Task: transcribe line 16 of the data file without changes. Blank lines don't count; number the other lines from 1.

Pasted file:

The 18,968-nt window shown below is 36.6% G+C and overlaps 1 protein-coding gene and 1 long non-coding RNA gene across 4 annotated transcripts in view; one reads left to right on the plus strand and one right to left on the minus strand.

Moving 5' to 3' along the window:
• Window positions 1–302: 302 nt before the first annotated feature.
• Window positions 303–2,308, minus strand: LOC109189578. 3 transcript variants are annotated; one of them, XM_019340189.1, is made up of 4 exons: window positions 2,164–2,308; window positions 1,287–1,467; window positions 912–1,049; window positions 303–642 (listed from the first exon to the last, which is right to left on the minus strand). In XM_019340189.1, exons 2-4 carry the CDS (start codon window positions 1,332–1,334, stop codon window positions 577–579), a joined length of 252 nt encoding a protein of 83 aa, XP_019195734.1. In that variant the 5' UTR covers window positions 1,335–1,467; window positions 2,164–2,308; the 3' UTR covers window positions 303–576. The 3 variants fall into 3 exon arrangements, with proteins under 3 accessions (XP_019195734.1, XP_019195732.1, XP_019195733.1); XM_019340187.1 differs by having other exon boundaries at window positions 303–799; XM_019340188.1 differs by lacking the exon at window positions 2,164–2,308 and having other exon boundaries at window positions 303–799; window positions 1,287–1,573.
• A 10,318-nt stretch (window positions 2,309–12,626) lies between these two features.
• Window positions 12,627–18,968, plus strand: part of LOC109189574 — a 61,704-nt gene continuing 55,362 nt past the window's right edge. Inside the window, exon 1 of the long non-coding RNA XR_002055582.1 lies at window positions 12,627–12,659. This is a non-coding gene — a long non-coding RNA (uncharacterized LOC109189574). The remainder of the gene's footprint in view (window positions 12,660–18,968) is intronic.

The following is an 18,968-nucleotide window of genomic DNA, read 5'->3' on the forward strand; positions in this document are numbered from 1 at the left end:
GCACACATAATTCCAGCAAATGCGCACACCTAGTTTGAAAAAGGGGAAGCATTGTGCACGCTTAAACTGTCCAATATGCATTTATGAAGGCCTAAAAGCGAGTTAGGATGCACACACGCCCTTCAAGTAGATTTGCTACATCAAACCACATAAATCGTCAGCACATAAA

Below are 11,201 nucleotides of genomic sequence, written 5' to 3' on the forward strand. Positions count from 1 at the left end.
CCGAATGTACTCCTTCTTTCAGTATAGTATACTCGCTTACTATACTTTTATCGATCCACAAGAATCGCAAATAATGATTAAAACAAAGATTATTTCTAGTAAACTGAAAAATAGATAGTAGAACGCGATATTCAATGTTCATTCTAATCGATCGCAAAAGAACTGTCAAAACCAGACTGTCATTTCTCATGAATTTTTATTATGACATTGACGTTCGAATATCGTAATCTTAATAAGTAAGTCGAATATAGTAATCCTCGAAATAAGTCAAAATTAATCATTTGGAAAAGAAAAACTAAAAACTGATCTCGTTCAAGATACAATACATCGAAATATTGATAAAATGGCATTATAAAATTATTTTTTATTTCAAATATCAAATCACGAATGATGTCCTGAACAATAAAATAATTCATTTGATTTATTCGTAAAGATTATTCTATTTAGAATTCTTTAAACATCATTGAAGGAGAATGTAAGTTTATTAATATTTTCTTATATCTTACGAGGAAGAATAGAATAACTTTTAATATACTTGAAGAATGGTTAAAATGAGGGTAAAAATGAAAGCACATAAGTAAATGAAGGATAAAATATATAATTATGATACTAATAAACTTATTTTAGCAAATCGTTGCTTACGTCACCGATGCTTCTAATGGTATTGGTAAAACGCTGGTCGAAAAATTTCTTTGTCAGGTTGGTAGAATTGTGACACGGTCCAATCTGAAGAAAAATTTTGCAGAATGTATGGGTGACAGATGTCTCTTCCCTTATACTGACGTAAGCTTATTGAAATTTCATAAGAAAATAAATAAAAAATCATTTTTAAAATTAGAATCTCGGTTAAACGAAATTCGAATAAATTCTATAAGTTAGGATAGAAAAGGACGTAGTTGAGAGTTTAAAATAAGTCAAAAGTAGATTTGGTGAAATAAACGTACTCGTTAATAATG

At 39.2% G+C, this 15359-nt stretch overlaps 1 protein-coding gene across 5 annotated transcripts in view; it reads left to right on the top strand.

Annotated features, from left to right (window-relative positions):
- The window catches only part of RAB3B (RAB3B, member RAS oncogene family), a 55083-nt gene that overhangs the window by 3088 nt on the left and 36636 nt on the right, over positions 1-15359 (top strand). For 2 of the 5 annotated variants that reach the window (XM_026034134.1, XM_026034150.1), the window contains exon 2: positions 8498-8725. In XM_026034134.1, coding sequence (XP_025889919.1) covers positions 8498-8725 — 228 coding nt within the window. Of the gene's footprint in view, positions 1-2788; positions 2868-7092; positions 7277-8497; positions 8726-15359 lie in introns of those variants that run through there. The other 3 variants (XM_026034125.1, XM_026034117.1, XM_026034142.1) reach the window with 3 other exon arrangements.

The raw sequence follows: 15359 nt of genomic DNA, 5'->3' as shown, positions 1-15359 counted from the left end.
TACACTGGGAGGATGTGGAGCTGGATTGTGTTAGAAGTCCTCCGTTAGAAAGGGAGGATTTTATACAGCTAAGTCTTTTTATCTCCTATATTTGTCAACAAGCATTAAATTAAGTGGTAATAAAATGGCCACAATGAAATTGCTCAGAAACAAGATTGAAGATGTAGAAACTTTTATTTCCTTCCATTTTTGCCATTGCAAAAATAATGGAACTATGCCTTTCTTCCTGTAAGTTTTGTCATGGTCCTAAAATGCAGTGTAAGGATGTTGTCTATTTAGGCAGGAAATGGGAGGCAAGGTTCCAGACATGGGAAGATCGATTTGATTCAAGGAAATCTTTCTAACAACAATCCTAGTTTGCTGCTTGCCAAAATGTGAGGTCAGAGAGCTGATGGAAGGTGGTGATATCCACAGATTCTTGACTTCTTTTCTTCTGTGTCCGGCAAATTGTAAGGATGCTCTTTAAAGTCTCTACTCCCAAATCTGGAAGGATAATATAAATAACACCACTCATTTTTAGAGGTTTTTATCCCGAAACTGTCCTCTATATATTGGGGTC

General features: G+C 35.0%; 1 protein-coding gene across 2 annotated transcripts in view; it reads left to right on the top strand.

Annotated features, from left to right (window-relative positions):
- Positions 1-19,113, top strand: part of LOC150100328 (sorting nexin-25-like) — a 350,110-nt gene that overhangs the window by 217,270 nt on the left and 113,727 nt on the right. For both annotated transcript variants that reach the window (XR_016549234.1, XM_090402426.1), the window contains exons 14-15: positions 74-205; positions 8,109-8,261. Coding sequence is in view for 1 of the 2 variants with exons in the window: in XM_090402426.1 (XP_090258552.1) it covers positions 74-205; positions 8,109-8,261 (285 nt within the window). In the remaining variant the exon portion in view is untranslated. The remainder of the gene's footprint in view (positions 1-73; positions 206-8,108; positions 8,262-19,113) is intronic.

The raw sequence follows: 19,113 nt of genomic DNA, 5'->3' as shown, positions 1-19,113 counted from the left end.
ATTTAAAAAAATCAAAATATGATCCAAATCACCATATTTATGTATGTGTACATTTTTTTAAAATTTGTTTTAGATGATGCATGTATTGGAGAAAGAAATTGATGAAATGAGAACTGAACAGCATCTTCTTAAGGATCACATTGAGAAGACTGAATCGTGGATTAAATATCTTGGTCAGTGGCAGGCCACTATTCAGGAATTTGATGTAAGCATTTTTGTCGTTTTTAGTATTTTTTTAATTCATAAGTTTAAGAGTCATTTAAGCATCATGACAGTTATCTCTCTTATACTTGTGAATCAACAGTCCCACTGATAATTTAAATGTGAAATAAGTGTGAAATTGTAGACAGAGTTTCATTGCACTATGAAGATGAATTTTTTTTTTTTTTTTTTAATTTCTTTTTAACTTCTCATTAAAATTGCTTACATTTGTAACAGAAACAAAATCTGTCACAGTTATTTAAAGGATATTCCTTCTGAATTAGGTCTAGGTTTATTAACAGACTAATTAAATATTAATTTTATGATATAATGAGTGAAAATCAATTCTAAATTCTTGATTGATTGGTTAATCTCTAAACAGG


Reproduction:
General features: G+C 35.0%; 1 protein-coding gene across 2 annotated transcripts in view; it reads left to right on the top strand.